“We tag-teamed it really well,” Sullivan said. “There was no issue we did not press on.”

Sullivan brought a map showing the impacts of 45 executive orders Biden had already taken that Sullivan characterized as “locking up” Alaska’s economic development.

Peltola told the president she believed Willow was an example of a managed, just transition from fossil fuel to clean energy, and that it would benefit impoverished communities on Alaska’s North Slope. The lawmakers underscored the project could produce more than 180,000 barrels of oil per day, which could help keep Americans’ gas prices low and reduce the country’s dependence on foreign oil.

“I am very much supportive of transitioning away from fossil fuels and to alternative energies; that process is not going to happen in a snap,” Peltola said. “And this project is a key piece of transitioning, at least for Alaska.”

But of all the arguments they made, Murkowski said one that could have had the most impact was the fact that ConocoPhillips had existing leases in the area, presenting thorny legal challenges for the administration.

“There was no way around the fact that these were valid existing lease rights,” Murkowski said. “The administration [was] going to have to back reality, whether they wanted to or not.”

An exploratory drilling camp at the proposed site of the Willow Project on Alaska's North Slope.

The administration felt its hands were tied, two government sources told CNN. The Biden administration determined that legally, courts wouldn’t have allowed them to fully reject or drastically reduce the project, the sources said. If they had pursued those options, they could have faced steep fines in addition to legal action from ConocoPhillips.

On Sunday and Monday, administration officials stressed additional actions they were taking to try to minimize the impact of the project, including moving to protect up to 16 million acres in the National Petroleum Reserve and off the northern Alaska coast from future fossil fuel drilling.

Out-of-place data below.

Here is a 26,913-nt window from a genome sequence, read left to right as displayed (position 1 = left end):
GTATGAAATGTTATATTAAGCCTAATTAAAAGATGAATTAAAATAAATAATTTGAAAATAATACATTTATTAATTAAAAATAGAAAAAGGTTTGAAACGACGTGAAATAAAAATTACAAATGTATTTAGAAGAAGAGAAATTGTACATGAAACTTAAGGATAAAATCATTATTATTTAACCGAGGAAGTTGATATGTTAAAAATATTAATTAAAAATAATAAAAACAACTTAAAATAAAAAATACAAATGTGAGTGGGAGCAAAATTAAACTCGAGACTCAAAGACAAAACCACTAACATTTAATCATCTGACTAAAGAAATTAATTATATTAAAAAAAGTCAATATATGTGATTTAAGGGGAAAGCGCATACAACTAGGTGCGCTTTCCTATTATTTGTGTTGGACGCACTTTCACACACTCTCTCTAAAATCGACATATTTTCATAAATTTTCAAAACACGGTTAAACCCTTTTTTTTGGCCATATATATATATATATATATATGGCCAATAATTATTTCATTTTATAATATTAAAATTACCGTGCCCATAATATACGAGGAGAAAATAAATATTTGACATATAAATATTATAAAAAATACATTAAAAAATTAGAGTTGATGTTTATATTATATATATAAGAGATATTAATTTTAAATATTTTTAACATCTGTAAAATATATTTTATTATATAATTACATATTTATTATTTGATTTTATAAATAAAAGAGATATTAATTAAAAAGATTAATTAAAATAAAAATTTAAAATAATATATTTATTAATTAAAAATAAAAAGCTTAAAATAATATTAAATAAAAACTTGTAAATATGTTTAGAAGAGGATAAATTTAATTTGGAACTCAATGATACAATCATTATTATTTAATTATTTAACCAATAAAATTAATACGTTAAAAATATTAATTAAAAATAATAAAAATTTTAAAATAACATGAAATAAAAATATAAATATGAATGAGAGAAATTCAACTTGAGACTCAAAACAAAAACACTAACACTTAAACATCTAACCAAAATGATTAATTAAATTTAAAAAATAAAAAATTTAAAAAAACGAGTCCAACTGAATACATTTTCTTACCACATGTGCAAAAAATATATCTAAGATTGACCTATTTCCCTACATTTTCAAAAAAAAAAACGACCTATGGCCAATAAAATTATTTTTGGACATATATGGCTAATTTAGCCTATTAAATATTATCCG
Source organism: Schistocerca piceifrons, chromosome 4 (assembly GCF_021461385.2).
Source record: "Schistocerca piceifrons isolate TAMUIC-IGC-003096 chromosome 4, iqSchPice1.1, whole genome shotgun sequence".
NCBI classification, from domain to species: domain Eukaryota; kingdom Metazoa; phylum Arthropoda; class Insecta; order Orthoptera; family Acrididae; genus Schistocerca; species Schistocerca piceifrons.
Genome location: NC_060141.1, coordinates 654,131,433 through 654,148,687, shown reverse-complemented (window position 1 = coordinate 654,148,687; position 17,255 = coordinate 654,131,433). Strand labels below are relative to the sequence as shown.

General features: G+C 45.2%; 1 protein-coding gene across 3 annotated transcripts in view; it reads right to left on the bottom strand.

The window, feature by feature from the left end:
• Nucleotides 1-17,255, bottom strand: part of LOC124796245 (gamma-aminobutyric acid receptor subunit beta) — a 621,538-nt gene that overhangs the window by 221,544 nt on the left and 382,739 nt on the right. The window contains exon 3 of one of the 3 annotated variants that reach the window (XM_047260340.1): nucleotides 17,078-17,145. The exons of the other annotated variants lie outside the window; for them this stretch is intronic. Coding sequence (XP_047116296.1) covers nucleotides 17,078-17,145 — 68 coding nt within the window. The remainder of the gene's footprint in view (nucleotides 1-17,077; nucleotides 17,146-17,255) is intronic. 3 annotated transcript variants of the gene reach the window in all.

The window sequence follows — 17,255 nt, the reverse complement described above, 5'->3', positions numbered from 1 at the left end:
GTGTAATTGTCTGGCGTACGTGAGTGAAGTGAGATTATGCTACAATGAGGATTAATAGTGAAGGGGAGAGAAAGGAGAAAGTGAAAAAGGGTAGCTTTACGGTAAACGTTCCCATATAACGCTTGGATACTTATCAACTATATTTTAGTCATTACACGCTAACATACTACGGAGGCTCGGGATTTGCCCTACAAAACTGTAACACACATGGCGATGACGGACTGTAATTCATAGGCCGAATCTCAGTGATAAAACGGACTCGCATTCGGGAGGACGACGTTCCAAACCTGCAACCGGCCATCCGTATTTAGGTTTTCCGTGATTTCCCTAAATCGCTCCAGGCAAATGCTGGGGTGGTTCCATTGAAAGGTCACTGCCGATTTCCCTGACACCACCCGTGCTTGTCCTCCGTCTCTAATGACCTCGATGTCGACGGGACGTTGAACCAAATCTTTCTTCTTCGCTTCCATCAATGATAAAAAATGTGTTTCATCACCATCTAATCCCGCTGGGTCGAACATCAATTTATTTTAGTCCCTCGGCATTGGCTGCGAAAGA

While the administration pointed out it had reduced the size of the project by nearly 70,000 acres, ConocoPhillips and the Alaska delegation still notched a major win by getting three drilling pads approved, meaning they can extract over 90% of the oil they sought.

The coming legal challenge

The fight on Willow isn’t over. All sides are now anticipating a legal challenge from environmental groups, which plan to sue to try to stop the project.

Earthjustice, an environmental law group, has been preparing a complaint against the project. Even as Earthjustice lawyers are examining the decision, they have already started laying out their legal rationale. The group’s lawyers say the Biden administration’s authority to protect surface resources on Alaska’s public lands includes taking steps to reduce planet-warming carbon pollution – which Willow would ultimately add to.

Environmental groups and ConocoPhillips are each racing against the clock. Willow can only be built during the winter construction season, which depending on the weather could end sometime in April. If groups can get an injunction to stop or delay the project, it could delay construction for at least a year.

The administration will likely soon find itself forced to defend the Willow project in front of a judge, alongside ConocoPhillips and Alaska state lawyers, Murkowski told reporters.

“Even with the modifications, I think it’s fair to say that the work from [Interior], working with the other agencies and Conoco – I’m told that everyone feels that we’ve got a very strong case that will withstand the legal challenge,” Murkowski said. “But we’ve got to get moving to the court.”